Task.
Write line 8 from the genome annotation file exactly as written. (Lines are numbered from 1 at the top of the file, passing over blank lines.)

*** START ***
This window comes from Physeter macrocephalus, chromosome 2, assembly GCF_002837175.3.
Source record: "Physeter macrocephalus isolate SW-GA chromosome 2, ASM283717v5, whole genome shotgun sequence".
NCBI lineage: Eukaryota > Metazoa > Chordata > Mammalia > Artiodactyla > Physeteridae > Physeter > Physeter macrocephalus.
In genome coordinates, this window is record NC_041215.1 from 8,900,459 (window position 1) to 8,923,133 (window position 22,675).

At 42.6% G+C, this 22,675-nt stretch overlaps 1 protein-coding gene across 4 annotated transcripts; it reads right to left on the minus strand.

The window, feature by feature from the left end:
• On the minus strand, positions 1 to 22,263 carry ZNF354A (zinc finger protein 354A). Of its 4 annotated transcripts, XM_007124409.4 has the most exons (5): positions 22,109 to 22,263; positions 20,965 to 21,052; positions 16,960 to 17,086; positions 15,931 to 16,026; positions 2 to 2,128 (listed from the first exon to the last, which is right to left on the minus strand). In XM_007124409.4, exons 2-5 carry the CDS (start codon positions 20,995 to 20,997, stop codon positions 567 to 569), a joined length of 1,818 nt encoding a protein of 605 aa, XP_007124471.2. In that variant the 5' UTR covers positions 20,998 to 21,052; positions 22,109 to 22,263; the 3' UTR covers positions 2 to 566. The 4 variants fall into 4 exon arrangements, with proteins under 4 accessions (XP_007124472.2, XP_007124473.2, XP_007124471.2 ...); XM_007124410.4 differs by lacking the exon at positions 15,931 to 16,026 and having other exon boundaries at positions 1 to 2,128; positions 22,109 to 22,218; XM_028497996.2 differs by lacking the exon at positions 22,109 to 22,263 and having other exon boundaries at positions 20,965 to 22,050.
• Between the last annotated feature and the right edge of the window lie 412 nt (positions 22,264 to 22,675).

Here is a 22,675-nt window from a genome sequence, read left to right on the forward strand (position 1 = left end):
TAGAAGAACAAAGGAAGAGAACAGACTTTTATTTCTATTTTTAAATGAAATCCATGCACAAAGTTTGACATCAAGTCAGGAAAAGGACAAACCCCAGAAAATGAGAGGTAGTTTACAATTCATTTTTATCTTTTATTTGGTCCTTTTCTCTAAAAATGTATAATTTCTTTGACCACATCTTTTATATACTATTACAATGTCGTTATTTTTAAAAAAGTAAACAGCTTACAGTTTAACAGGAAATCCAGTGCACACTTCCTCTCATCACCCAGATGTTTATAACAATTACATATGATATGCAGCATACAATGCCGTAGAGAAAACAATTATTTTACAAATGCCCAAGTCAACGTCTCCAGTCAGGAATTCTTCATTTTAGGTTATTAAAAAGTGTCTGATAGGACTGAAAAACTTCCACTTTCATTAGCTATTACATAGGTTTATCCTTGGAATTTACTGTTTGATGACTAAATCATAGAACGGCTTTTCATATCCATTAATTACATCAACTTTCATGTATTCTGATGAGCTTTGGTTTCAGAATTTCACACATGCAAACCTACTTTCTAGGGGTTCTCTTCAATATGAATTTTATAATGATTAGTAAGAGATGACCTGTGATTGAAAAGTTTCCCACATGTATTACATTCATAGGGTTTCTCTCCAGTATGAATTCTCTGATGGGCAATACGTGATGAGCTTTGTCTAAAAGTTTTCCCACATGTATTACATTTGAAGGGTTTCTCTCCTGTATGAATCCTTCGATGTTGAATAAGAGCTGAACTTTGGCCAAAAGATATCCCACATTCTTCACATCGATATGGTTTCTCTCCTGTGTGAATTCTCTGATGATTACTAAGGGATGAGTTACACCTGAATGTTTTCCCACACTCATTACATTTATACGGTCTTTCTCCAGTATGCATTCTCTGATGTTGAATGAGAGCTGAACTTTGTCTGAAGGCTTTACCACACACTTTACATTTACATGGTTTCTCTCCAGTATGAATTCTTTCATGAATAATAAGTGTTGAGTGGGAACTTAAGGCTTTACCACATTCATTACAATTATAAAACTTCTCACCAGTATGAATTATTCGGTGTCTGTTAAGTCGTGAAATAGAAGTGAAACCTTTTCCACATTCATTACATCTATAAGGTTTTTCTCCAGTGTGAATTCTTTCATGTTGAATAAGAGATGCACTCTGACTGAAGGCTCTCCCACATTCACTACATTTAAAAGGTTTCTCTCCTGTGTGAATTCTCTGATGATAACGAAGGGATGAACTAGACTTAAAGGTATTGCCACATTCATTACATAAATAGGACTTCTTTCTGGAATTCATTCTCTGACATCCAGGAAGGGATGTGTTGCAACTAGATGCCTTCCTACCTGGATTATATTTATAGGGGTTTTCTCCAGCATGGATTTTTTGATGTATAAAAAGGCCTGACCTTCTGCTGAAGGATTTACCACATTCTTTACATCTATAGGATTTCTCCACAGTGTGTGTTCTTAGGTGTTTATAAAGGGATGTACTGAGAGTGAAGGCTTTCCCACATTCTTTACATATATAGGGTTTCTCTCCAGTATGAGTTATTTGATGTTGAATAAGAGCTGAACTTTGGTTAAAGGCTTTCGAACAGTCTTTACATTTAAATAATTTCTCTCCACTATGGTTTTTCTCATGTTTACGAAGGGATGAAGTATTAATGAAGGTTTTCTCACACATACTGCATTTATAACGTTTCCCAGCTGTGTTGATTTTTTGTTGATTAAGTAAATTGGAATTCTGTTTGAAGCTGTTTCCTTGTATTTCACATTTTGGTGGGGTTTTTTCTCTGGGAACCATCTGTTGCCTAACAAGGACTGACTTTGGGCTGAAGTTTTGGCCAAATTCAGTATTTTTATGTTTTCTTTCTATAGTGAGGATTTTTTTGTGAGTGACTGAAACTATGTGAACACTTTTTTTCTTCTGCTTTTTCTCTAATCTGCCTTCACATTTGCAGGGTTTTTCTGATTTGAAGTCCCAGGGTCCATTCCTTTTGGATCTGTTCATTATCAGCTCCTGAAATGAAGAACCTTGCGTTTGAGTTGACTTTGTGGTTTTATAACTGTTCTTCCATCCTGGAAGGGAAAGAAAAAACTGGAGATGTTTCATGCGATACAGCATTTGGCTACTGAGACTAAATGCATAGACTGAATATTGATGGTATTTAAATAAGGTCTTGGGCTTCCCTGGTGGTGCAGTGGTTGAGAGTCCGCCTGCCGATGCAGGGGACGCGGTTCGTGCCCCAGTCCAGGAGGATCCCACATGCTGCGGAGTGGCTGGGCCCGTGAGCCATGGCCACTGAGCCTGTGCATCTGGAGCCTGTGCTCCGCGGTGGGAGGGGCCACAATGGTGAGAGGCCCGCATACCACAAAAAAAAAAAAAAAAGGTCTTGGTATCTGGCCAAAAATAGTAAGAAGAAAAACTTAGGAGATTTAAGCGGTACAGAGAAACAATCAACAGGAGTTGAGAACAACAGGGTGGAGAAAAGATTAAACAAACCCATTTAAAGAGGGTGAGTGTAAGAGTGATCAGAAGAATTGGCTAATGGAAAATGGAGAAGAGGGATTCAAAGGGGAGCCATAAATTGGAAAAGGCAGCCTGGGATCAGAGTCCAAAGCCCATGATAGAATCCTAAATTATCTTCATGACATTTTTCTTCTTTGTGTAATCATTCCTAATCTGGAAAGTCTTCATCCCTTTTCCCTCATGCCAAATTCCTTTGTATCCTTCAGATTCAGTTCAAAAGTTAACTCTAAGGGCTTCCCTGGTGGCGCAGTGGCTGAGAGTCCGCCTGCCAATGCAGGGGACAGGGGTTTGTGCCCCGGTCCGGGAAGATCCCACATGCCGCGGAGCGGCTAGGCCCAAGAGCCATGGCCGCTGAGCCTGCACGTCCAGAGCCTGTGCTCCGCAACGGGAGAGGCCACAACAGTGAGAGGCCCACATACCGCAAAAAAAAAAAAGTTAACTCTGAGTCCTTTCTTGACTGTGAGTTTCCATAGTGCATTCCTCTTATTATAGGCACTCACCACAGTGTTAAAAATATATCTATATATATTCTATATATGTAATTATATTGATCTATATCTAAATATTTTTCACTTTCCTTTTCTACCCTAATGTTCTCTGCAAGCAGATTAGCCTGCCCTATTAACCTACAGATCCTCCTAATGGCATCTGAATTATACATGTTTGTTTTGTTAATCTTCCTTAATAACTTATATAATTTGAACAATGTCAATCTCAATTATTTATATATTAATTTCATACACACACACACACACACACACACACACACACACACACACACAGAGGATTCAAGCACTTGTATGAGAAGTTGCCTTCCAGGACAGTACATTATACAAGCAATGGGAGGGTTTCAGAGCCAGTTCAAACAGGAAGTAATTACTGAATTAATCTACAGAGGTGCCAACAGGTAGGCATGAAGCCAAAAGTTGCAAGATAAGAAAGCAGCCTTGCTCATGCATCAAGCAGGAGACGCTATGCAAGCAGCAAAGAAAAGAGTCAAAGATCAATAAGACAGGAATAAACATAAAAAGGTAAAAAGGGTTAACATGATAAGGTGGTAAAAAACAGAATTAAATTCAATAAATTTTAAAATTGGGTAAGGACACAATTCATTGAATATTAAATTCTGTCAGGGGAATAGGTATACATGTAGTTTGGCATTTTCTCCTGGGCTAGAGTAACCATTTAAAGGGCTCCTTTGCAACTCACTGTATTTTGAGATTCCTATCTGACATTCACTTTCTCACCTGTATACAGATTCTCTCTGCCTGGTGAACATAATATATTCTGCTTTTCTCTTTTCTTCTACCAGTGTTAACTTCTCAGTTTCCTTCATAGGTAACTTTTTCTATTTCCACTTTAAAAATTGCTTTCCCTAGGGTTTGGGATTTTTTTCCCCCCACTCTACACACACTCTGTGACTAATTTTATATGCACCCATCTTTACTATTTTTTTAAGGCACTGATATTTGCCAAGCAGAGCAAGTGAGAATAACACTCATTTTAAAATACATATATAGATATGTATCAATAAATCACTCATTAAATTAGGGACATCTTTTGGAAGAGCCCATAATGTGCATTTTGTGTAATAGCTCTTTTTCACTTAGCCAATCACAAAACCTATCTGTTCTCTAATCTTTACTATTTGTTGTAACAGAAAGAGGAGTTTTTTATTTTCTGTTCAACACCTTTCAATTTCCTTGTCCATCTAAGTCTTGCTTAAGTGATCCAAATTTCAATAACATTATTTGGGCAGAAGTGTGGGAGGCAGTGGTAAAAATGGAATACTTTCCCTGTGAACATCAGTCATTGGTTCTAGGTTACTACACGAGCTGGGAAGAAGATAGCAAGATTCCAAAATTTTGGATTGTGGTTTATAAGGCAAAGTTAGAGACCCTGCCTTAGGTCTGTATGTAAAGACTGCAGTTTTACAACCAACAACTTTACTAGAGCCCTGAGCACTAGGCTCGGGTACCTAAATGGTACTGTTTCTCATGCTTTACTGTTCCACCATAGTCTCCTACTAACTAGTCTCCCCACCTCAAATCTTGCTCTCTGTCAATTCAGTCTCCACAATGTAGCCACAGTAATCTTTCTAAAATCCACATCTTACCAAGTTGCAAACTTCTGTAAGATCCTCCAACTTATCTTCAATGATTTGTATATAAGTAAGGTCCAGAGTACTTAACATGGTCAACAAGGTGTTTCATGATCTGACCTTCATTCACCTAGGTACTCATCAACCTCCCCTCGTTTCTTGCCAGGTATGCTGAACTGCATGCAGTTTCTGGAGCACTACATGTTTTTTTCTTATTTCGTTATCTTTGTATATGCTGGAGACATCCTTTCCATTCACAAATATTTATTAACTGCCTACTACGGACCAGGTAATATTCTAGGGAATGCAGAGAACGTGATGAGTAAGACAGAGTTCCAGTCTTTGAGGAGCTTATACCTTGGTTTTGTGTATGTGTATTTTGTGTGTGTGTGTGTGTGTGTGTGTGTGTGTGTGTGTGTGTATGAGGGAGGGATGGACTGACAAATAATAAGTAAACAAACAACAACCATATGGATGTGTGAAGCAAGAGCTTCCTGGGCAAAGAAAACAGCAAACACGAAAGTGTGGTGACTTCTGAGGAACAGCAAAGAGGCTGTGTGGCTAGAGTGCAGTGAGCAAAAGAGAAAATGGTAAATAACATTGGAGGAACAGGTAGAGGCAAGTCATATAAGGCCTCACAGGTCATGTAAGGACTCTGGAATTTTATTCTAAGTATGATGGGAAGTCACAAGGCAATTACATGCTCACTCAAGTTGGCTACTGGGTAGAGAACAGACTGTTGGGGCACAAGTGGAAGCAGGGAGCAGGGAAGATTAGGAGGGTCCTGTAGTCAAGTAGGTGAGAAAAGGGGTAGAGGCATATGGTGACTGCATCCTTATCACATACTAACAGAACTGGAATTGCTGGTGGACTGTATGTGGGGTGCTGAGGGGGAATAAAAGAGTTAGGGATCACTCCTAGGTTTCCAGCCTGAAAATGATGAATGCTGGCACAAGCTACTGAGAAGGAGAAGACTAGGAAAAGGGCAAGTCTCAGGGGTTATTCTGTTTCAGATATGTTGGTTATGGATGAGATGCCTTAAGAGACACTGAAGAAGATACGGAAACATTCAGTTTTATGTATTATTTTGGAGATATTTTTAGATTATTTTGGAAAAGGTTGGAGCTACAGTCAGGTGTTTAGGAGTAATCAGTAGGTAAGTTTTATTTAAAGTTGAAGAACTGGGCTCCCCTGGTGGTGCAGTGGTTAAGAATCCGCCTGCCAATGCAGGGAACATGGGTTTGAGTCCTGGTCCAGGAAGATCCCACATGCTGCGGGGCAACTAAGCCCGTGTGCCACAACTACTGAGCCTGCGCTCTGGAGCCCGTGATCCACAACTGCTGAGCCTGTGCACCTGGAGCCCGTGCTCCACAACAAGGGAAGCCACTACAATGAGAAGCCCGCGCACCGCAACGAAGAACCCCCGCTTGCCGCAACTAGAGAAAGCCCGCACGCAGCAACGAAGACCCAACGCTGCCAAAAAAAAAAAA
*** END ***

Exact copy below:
• Between the last annotated feature and the right edge of the window lie 412 nt (positions 22,264 to 22,675).